Trey Chambers
United States
Houston
Texas
flag msg tools
designer
badge
Avatar
mbmbmbmbmb
I'm using the tried and true method of printing out the counters, using spray adhesive to stick them to the cardboard, putting on a coat of fixative, and cutting them out with an Exacto knife. But I have a few questions:

1. What is a spray adhesive that won't yellow the paper?

2. What is the best clear coat fixative to use?

3. Can I use regular printer paper or do I need to use that glossy photo paper?

4. Is there a certain cardboard I should use? Where do I obtain it? I went to a hobby shop (Michael's) and they had NO cardboard at all!

5. What type of Exacto knife is easiest to use when cutting out small counters? (they have the pencil style ones you can use like a scapel, or the large ones you use with your whole hand)

6. Is there a better way to create counters? If so, please tell.

Thank you.
 
 Thumb up
 tip
 Hide
  • [+] Dice rolls
Jed Roguski
United States
Dumfries
Virginia
flag msg tools
Avatar
mbmbmbmbmb
I prefer round two sided counters. What I do is print the tokens onto adhesive sheet, place it onto chipboard, then use a round craft punch to pop them out.

adhesive paper: any office store

chipboard: I found mine at Joanne Fabrics in the scrapbooking section near the die-cutting gear. It might be available at other hobby shops , but your going to have do some hunting (don't expect the employees to know what you are looking for or where to find it.)

If you can't get chipboard cardstock, which should be readily availabe at any teacher/ hobby shop, should suffice. Hope that helps.
 
 Thumb up
 tip
 Hide
  • [+] Dice rolls
Ken Shogren
United States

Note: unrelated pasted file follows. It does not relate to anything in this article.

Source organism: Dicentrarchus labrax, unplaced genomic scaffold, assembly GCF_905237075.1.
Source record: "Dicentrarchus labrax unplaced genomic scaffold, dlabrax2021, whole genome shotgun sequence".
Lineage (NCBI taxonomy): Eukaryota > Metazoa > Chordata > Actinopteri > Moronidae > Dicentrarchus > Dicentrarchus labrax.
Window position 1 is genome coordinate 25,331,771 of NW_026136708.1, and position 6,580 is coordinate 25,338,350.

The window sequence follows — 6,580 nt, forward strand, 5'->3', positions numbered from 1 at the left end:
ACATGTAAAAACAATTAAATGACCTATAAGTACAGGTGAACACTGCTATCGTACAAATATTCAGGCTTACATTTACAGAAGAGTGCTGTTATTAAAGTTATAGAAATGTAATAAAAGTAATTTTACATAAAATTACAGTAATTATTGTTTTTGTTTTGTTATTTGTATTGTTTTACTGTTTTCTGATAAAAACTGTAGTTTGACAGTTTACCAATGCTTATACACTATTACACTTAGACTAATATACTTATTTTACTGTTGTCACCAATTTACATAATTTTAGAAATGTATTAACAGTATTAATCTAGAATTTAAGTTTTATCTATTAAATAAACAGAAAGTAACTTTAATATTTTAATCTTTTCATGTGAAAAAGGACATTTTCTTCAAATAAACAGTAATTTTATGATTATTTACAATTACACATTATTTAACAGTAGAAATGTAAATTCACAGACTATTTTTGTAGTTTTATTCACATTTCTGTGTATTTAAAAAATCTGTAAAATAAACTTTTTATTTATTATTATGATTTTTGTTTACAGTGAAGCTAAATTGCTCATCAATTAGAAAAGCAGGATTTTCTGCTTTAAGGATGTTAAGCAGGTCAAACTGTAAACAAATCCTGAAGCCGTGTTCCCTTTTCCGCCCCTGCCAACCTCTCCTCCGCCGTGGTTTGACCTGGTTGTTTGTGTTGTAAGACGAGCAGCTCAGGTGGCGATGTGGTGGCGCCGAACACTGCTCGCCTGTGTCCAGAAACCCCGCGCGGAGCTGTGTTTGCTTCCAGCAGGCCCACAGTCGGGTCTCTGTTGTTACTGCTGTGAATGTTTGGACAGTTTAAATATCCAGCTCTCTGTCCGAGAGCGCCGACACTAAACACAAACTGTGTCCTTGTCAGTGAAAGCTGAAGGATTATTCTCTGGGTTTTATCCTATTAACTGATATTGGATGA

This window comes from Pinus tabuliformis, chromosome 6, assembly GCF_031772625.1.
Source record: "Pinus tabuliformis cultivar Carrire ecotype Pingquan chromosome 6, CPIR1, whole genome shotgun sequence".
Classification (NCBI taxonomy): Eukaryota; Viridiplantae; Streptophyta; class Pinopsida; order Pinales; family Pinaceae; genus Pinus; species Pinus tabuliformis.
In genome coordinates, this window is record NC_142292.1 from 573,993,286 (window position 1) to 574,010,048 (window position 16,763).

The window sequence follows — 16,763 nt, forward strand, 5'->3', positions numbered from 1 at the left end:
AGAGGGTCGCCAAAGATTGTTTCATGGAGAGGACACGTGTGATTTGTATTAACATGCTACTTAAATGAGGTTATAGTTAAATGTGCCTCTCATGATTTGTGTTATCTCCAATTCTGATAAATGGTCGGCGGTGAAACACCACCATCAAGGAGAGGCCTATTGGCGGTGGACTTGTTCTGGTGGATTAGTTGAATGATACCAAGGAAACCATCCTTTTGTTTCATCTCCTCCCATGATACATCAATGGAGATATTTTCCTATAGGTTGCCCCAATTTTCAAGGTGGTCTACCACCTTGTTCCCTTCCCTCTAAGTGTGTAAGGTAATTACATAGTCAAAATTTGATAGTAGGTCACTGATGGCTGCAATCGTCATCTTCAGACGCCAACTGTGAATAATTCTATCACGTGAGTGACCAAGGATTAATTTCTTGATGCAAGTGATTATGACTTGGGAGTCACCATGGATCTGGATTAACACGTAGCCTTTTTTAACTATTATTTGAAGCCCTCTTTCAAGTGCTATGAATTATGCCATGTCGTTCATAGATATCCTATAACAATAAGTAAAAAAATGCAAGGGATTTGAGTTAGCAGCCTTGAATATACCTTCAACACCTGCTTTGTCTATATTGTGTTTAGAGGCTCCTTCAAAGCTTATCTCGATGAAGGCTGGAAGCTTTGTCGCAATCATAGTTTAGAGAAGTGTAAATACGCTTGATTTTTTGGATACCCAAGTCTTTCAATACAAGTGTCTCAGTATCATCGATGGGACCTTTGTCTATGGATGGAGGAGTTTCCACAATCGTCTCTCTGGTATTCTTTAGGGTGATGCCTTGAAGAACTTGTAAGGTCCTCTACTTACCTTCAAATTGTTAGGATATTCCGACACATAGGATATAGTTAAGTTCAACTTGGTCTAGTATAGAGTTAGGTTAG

Rochester
Michigan
flag msg tools
badge
Avatar
mbmbmb
My recommendation is...


1) Use full sheet label paper (available at most office supply stores).

2) Print and affix to Illustration Board (available at most art supply stores. Comes in several thicknesses and colors (for backs) are easy.

3) Cut tiles / counters with a guide and a rotary cutter (available at hobby shops or Michael's).

4) You can coat the finished item in a clear acrylic for a more durable finish. Just be light on the spray.

Best of luck.
1 
 Thumb up
 tip
 Hide
  • [+] Dice rolls
Ben Friedberg
United States
claypool
IN
flag msg tools
designer
badge
Avatar
mbmbmbmbmb
I've been really happy with buying self-adhesive vinyl floor tiles from Menard's and just printing onto normal paper. As far as I can tell, it is far and away the cheapest solution with normal paper being sub 0.01 per sheet and an 18x18 tile for 0.44 on special. They cut very easily with scissors. (This method is courtesy of
F H
United Kingdom
UK
flag msg tools
designer
badge
Avatar
mbmbmbmbmb
)
1 
 Thumb up
 tip
 Hide
  • [+] Dice rolls
Jed Roguski
United States
Dumfries
Virginia
flag msg tools
Avatar
mbmbmbmbmb
I tried the self adhesive vinyl tiles in the past, but found that the smell of the tiles never really goes away. Or that might have just been the tile I bought
 
 Thumb up
 tip
 Hide
  • [+] Dice rolls
Steve Sisk
United States
St. Paul
Minnesota
flag msg tools
designer
Avatar
mbmbmbmbmb
Shampoo4you wrote:
1. What is a spray adhesive that won't yellow the paper?

I use 3m's Super77 and have never had any yellowing occur, though it is more expensive to buy.

Quote:
2. What is the best clear coat fixative to use?

I have always used a hot laminate that I apply with a regular household iron. The best results come from matte finish 1.5mil laminate, but that you typically have to order online. I bought about $75 worth more than 7 years ago and am no where near close to using it up.

Quote:
3. Can I use regular printer paper or do I need to use that glossy photo paper?

Yes, regular printer paper is best. Though if you're gluing onto regular chipboard (boxboard) then you will want to get thicker paper (24# or so) to ensure best colors. Otherwise the color of the chipboard will darken your prints.

Quote: